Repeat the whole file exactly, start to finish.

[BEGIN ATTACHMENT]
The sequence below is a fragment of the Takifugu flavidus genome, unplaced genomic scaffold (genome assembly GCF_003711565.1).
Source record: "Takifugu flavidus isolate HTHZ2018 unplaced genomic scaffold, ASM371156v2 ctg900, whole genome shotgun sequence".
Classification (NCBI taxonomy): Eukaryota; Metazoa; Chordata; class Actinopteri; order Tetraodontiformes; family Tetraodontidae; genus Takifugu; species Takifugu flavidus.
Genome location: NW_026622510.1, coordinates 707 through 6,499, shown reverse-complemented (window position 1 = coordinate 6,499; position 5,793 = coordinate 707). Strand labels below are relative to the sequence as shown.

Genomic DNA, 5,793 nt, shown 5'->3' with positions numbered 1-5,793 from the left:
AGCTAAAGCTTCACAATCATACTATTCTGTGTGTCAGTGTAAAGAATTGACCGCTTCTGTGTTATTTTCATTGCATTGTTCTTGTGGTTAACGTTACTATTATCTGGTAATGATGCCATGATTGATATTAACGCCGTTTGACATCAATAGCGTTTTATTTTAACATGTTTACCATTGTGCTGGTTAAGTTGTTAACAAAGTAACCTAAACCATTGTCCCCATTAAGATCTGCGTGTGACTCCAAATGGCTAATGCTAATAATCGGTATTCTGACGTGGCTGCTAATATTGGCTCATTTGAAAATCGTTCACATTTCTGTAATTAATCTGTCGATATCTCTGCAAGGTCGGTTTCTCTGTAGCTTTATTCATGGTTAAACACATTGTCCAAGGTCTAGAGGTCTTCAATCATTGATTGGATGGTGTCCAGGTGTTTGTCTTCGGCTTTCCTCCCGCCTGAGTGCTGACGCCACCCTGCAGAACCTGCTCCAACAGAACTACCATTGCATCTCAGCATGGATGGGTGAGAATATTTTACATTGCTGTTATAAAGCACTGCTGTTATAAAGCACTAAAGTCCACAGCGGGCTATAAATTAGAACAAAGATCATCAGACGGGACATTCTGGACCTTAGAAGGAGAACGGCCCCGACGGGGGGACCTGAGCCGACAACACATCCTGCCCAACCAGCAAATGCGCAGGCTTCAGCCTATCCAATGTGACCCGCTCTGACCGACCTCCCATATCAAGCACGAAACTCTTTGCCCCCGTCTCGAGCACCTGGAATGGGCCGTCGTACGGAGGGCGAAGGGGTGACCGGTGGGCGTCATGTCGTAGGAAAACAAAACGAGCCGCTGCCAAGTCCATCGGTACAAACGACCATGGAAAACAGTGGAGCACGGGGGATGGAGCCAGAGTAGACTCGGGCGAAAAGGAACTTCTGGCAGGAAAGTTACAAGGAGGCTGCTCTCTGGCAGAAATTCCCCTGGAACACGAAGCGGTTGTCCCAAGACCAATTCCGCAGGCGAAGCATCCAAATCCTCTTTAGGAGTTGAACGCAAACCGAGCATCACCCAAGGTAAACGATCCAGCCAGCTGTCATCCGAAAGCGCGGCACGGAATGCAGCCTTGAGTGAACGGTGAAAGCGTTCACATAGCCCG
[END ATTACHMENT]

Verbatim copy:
The sequence below is a fragment of the Takifugu flavidus genome, unplaced genomic scaffold (genome assembly GCF_003711565.1).
Source record: "Takifugu flavidus isolate HTHZ2018 unplaced genomic scaffold, ASM371156v2 ctg900, whole genome shotgun sequence".
Classification (NCBI taxonomy): Eukaryota; Metazoa; Chordata; class Actinopteri; order Tetraodontiformes; family Tetraodontidae; genus Takifugu; species Takifugu flavidus.
Genome location: NW_026622510.1, coordinates 707 through 6,499, shown reverse-complemented (window position 1 = coordinate 6,499; position 5,793 = coordinate 707). Strand labels below are relative to the sequence as shown.

Genomic DNA, 5,793 nt, shown 5'->3' with positions numbered 1-5,793 from the left:
AGCTAAAGCTTCACAATCATACTATTCTGTGTGTCAGTGTAAAGAATTGACCGCTTCTGTGTTATTTTCATTGCATTGTTCTTGTGGTTAACGTTACTATTATCTGGTAATGATGCCATGATTGATATTAACGCCGTTTGACATCAATAGCGTTTTATTTTAACATGTTTACCATTGTGCTGGTTAAGTTGTTAACAAAGTAACCTAAACCATTGTCCCCATTAAGATCTGCGTGTGACTCCAAATGGCTAATGCTAATAATCGGTATTCTGACGTGGCTGCTAATATTGGCTCATTTGAAAATCGTTCACATTTCTGTAATTAATCTGTCGATATCTCTGCAAGGTCGGTTTCTCTGTAGCTTTATTCATGGTTAAACACATTGTCCAAGGTCTAGAGGTCTTCAATCATTGATTGGATGGTGTCCAGGTGTTTGTCTTCGGCTTTCCTCCCGCCTGAGTGCTGACGCCACCCTGCAGAACCTGCTCCAACAGAACTACCATTGCATCTCAGCATGGATGGGTGAGAATATTTTACATTGCTGTTATAAAGCACTGCTGTTATAAAGCACTAAAGTCCACAGCGGGCTATAAATTAGAACAAAGATCATCAGACGGGACATTCTGGACCTTAGAAGGAGAACGGCCCCGACGGGGGGACCTGAGCCGACAACACATCCTGCCCAACCAGCAAATGCGCAGGCTTCAGCCTATCCAATGTGACCCGCTCTGACCGACCTCCCATATCAAGCACGAAACTCTTTGCCCCCGTCTCGAGCACCTGGAATGGGCCGTCGTACGGAGGGCGAAGGGGTGACCGGTGGGCGTCATGTCGTAGGAAAACAAAACGAGCCGCTGCCAAGTCCATCGGTACAAACGACCATGGAAAACAGTGGAGCACGGGGGATGGAGCCAGAGTAGACTCGGGCGAAAAGGAACTTCTGGCAGGAAAGTTACAAGGAGGCTGCTCTCTGGCAGAAATTCCCCTGGAACACGAAGCGGTTGTCCCAAGACCAATTCCGCAGGCGAAGCATCCAAATCCTCTTTAGGAGTTGAACGCAAACCGAGCATCACCCAAGGTAAACGATCCAGCCAGCTGTCATCCGAAAGCGCGGCACGGAATGCAGCCTTGAGTGAACGGTGAAAGCGTTCACATAGCCCG